But Théoden quickly discovers the bitter truth of his time under the power of Saruman – he learns of his son’s death. In the Extended Edition of The Two Towers, we get a new scene which includes Théodred’s burial at 3:10. The music, very reminiscent of Anglo-Saxon culture, is simply-breathtaking.

Add to that Éowyn’s hymn (in Old English) and you couldn’t wish for anything more “historically real” (at 4:00).

However, what I really anticipate to listen to, is the moment starting at 4:37 as Théoden is overwhelmed by his grief. The music climaxes to a beautiful composition, setting the emotional context of the scene and forcing the audience to experience the same pain the king of Rohan is going through.

Powerful stuff …

The Last March of the Ents (The Two Towers)

Undoubtedly, one of the most favourite and recognised tracks by many fans, both the rising of the Ents against the threat of Saruman and Théoden’s revival of hope during the Battle of Helm’s Deep. The choir is what makes this stand out from the rest – that sense of sheer determination in the face of impossible odds …

The Lighting of the Beacons (The Return of the King)

I’m talking primarily of the moment (at 3:56) when Pippin sets alight Minas Tirith’s beacon, creating a chain reaction across the vast plains around the White Mountains.

Not only bringing together a sense of hope to the seemingly hopeless first half of The Return of the King, but I always get that feeling of wanting to get up, run towards my horse in the garden, saddle up and go full speed to the aid of Gondor.

Alas! No such thing actually happens, but I’m instantly drawn into it; the whole concept of showing that the Good side still has much to offer against the oncoming tide of Evil and that they won’t wait until they’re defeated, but are suddenly spurred into action to do something – no matter how hopeless it may seem.

And what about 5:50, when Aragorn sees the flaming beacon and runs to tell Théoden about this, til at 6:14 the King (even though he was previously unwilling to help Gondor) decides to go ahead with it and end this evil menace once and for all.

To top it all off, you have that sensational moment when Théoden remarks to himself (8:06) “So, it is before the walls of Minas Tirith that the doom of our time will be decided” – the same motif of the Last March of the Ents is used here, but in a slightly different context. Nonetheless, it works beautifully.

Go Beacons! Go!

Fellowship Reunited (The Return of the King)

Creating such an extraordinary adventure throughout three films is no easy feat. But both Peter Jackson (with his direction) and Howard Shore (through the music) manage to pull it off perfectly.

This track’s theme is all about going back home and trying to readjust to normal life. A truly nostalgic piece combined with a sense of serenity and happy returns, as evil is finally defeated.

There are many moments to be highlighted here, particularly Aragorn’s coronation “speech” at 3:46, his meeting with Arwen at 4:41, the hobbits’ return to the Shire at the Green Dragon (8:41) and my favourite: Frodo in Bag-End – telling the audience about his own emotional state of not being able to return to the life he had before his adventure (10:31).

Bilbo’s Song (The Return of the King)

Yet another of my top 3 choices in The Lord of the Rings. This track was specifically composed by Howard Shore to be included during the Fan Credits in the Extended Edition of The Return of the King.

I honestly can’t describe how emotionally-powerful this song is to me.

Wow! I mean, you can’t get any more nostalgic than that. At least, I do.

And I really hope this finds its way, somehow or other, in The Hobbit: There and Back Again – as it feels so appropriate to end a six-film saga.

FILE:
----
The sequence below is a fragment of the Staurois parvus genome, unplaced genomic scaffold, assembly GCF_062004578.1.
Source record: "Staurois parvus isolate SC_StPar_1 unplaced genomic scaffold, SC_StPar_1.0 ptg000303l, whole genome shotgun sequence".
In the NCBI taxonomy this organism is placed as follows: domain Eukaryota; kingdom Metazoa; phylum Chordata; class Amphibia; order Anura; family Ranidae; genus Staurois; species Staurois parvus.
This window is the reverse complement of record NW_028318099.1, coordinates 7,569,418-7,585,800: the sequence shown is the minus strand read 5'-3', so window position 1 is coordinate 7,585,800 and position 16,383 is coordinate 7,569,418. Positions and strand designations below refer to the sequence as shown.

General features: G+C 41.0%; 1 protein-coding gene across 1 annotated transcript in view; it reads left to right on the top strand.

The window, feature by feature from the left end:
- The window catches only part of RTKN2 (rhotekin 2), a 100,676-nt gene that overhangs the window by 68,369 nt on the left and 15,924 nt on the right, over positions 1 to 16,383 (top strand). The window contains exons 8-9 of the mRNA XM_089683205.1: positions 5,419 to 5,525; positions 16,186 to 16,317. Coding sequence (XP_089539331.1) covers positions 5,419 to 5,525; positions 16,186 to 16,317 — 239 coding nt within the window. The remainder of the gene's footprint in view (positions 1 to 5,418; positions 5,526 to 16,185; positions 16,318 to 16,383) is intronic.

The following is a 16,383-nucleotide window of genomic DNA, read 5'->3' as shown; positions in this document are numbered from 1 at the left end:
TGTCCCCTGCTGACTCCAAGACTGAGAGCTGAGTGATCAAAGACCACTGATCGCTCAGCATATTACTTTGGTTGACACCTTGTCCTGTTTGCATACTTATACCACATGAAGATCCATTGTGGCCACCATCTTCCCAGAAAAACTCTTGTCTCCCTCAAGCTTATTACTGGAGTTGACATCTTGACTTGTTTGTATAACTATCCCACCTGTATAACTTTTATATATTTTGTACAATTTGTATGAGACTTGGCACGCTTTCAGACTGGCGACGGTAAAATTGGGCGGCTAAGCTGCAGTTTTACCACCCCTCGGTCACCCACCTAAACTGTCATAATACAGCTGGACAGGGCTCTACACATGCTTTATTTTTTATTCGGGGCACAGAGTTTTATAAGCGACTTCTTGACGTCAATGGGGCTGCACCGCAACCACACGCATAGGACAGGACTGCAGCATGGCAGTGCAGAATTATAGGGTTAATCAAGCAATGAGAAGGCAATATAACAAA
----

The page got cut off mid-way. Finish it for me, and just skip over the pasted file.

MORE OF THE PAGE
Petition anyone?

Misty Mountains Cold (An Unexpected Journey)

Well, surely I wasn’t going to talk about soundtracks from Middle-earth without mentioning this one …

Woah! Talking about the Balin’s Tomb track before, Shore manages once again to recreate a new theme for a different type of Dwarves (not from Moria, but Erebor). Still, it embodies that same fiery spirit that is so synonymous with this Middle-earth race.

A big kudos to Richard Armitage (and the rest) for such a captivating rendition and excellent voices.

I’ll be honest … I sing this on a daily basis – out loud and whenever no one’s around. If there is someone else with me, I’ll just hum it really low …

Radagast the Brown (An Unexpected Journey)

I love Peter Jackson’s version of Radagast and all the more, the music that accompanies his character. And yet, what I like most about this track are the first 38 seconds or so (yes, I still enjoy the rest of it too).

That particular snippet of music occurs twice in An Unexpected Journey: first during Gandalf’s conversation with Bilbo about the Five wizards, as he discusses Radagast. This piece (with no choir) plays in the background during that particular dialogue. The same thing happens as Gandalf (after blasting his way in Goblin Town), tells the dwarves to “Take up arms” and “Fight!”

Very much reminiscent of Bilbo’s Song in The Return of the King, this piece is really moving and nostalgic for some reason.

Please don’t ask me why … it just is! 🙂

Naturally, the rest of the music explodes into a “crazy-ish” violin piece which embodies Radagast’s free-spirit character … fantastic!

Feast of Starlight  (The Desolation of Smaug)

Perhaps one of the least-favoured scenes (and definitely non-Tolkien moments) in The Desolation of Smaug. Nonetheless, both the scene itself and certainly the music, strike a very beautiful chord with me.

This track reminds me of the good-old Elf music in The Lord of the Rings, both melancholic and hopeful at the same time. And it really reaches an electrifying climax at 1:35. A really beautiful piece to an equally lovely conversation between Kili and Tauriel.

Yes, it might not be to everyone’s liking, but you can’t deny both the heavenly music and the skillful dialogue spoken in the scene.

Thrice Welcome (The Desolation of Smaug)

Ah yes! Now for some of the less-cheerful stuff. Lake-town in The Desolation of Smaug is truly captivating and so much so due to the music composed for its sequences. Have a listen to this track and the way it builds up at 2:15. Doesn’t it convey that brooding feeling, but also adds a touch of the heroic and defiant Bard in there, too?

It’s very much in-line with Rohan, consisting of a very particular culture of Men in Middle-earth – with some interesting similarities between the two, but also a stark contrast.